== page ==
Mediation in Education

Prior to establishing Out of Conflict, David Hilton worked in the schools and F.E. sectors and he possesses a B.Ed (Hons) degree. This experience has been invaluable in informing his mediation in educational disputes.

Out of Conflict has considerable experience across a wide brief of cases in an educational context as well as having conducted workshops in schools to develop peer mediation schemes – this involved writing manuals for staff about implementing such schemes.

Current emphasis is on helping to resolve disputes in the following sectors:

Higher and Further Education

“Handling complaints and appeals is an increasingly specialised and technically demanding area of HE providers’ work”.

Out of Conflict mediation conforms to the letter and spirit of the QAA consultation document B9 for complaints and appeals, especially in respect of key indicator 3 and issues relating to provision of support for students with learning or other disabilities; standards of course work and course outcomes; student relationships with peers or staff that have an impact on well-being (and any of the 7 equalities strands) or academic outcomes. OOC mediates professional issues between staff and Governing Bodies, Professional Association/Union issues.

Mediated outcomes have ranged from extra and improved support for students or staff, awards of financial compensation, to alternative course provision or transfer to another establishment to deliver the course. Such outcomes have been for cases brought through the former Equalities Mediation Service, or directly to Out of Conflict by academic institutions.

It is equally important to safeguard staff from the impact of a complainant’s allegations and ensure peer support for them as well as for the student.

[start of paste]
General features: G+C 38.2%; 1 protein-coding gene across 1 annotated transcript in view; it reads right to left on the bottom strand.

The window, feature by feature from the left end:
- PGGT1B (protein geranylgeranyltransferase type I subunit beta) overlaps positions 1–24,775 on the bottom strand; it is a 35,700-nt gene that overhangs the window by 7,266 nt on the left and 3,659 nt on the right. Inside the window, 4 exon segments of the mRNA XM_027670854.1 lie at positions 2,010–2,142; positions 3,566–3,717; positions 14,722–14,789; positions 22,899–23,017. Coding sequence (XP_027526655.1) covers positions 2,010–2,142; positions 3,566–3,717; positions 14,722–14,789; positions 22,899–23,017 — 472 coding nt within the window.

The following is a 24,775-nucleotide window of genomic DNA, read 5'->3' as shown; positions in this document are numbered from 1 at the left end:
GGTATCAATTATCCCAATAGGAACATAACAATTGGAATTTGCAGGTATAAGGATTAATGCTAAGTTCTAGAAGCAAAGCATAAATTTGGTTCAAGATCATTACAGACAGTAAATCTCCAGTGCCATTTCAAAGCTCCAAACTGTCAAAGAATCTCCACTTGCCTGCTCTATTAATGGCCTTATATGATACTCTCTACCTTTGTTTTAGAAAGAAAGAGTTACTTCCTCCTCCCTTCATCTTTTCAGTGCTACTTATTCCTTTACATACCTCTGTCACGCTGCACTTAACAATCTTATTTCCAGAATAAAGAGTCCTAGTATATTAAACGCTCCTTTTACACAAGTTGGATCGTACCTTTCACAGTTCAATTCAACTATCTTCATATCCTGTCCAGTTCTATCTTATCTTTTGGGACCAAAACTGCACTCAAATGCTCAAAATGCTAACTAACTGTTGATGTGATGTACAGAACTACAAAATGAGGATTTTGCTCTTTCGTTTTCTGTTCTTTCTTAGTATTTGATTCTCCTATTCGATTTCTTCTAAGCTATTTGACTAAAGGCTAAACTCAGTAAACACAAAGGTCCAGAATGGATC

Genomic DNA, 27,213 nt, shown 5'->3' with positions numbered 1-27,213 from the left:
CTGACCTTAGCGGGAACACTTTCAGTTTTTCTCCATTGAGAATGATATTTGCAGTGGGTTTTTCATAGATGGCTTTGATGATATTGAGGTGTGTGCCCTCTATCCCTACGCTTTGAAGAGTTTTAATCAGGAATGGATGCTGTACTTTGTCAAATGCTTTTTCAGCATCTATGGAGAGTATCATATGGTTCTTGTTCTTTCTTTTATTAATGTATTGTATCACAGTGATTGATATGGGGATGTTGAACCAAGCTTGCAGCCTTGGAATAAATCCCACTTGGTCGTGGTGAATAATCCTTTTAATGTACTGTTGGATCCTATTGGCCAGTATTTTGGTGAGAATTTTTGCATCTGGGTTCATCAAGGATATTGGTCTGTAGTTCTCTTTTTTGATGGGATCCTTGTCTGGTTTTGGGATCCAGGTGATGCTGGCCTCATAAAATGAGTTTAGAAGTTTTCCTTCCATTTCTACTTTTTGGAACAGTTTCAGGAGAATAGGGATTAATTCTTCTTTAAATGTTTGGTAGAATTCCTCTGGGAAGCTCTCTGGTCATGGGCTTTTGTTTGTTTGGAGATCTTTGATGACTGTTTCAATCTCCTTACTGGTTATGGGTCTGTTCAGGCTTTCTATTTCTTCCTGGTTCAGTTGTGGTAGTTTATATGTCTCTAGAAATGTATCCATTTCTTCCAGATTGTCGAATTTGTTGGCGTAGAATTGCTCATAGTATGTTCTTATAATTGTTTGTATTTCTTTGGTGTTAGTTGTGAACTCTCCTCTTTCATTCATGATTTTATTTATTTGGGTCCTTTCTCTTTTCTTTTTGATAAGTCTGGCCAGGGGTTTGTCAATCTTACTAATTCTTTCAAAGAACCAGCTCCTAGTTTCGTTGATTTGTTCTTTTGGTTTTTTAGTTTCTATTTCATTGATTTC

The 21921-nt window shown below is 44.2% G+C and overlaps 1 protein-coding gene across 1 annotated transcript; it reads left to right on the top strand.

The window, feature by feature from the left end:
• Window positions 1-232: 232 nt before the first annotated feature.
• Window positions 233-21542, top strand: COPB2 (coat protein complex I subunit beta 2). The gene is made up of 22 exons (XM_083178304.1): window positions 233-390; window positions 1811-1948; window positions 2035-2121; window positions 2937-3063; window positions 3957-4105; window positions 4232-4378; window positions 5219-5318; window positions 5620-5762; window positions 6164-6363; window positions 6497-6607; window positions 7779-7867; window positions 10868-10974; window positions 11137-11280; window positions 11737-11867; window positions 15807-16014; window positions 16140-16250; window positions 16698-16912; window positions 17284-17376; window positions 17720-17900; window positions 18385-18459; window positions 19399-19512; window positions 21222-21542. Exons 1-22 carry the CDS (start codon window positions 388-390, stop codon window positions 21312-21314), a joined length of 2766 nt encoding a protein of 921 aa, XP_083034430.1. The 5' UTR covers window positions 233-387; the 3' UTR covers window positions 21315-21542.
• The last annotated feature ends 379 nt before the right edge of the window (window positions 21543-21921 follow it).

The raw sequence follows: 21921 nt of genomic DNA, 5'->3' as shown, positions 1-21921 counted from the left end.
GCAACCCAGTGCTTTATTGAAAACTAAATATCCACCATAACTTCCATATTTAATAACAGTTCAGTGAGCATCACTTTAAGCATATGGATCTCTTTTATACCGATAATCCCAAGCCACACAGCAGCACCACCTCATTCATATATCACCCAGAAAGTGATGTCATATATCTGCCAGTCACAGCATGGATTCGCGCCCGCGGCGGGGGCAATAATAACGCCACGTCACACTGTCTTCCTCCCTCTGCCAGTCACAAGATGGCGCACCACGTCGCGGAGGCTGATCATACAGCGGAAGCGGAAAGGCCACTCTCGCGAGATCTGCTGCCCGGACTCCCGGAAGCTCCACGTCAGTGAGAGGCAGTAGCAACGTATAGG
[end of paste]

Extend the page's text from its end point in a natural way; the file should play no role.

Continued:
Case Histories

A HE student with severe mental health issues that had a significant impact on his independent learning alleged that his university had treated him less favourably than other students, had failed to implement agreed learning support and to make reasonable adjustments for him to complete the course. Additionally relationships with his course tutor had deteriorated to the point of being counterproductive to him meeting his educational targets.

He requested a full discussion of all relevant issues, a strategy to complete his course placements and assignments, disability awareness training for staff-teaching and policy makers, an apology and compensation for payments made for re-sits, lack of funding for learning support, and injury to feelings.

Staff attending the mediation were of senior rank and empowered to settle, and the tutor who was perceived as the catalyst for some of the complaints was absent. Several hours of detailed discussions and negotiation during which regular breaks were taken for the student to rest and consult his supporter led to a full settlement of the case.

Course assignments were to be independently re-assessed, a new placement agreed, training programmes agreed for staff, a revision of all students' needs assessment procedures; and a significant sum of several thousand pounds paid to the claimant as compensation.

The outcomes were achieved on an informed basis where the University’s negotiators came from an ‘uninvolved’ standpoint and increasingly were made aware of the impact that the situation had had on the student. They fully understood the importance of the mediation process and all parties took ownership of the situation and the outcomes.

Schools

Out of conflict has helped parents, schools, Academies and LAs to mediate improved provision for many young people, often by reconciling differences between parents and the professionals delivering education.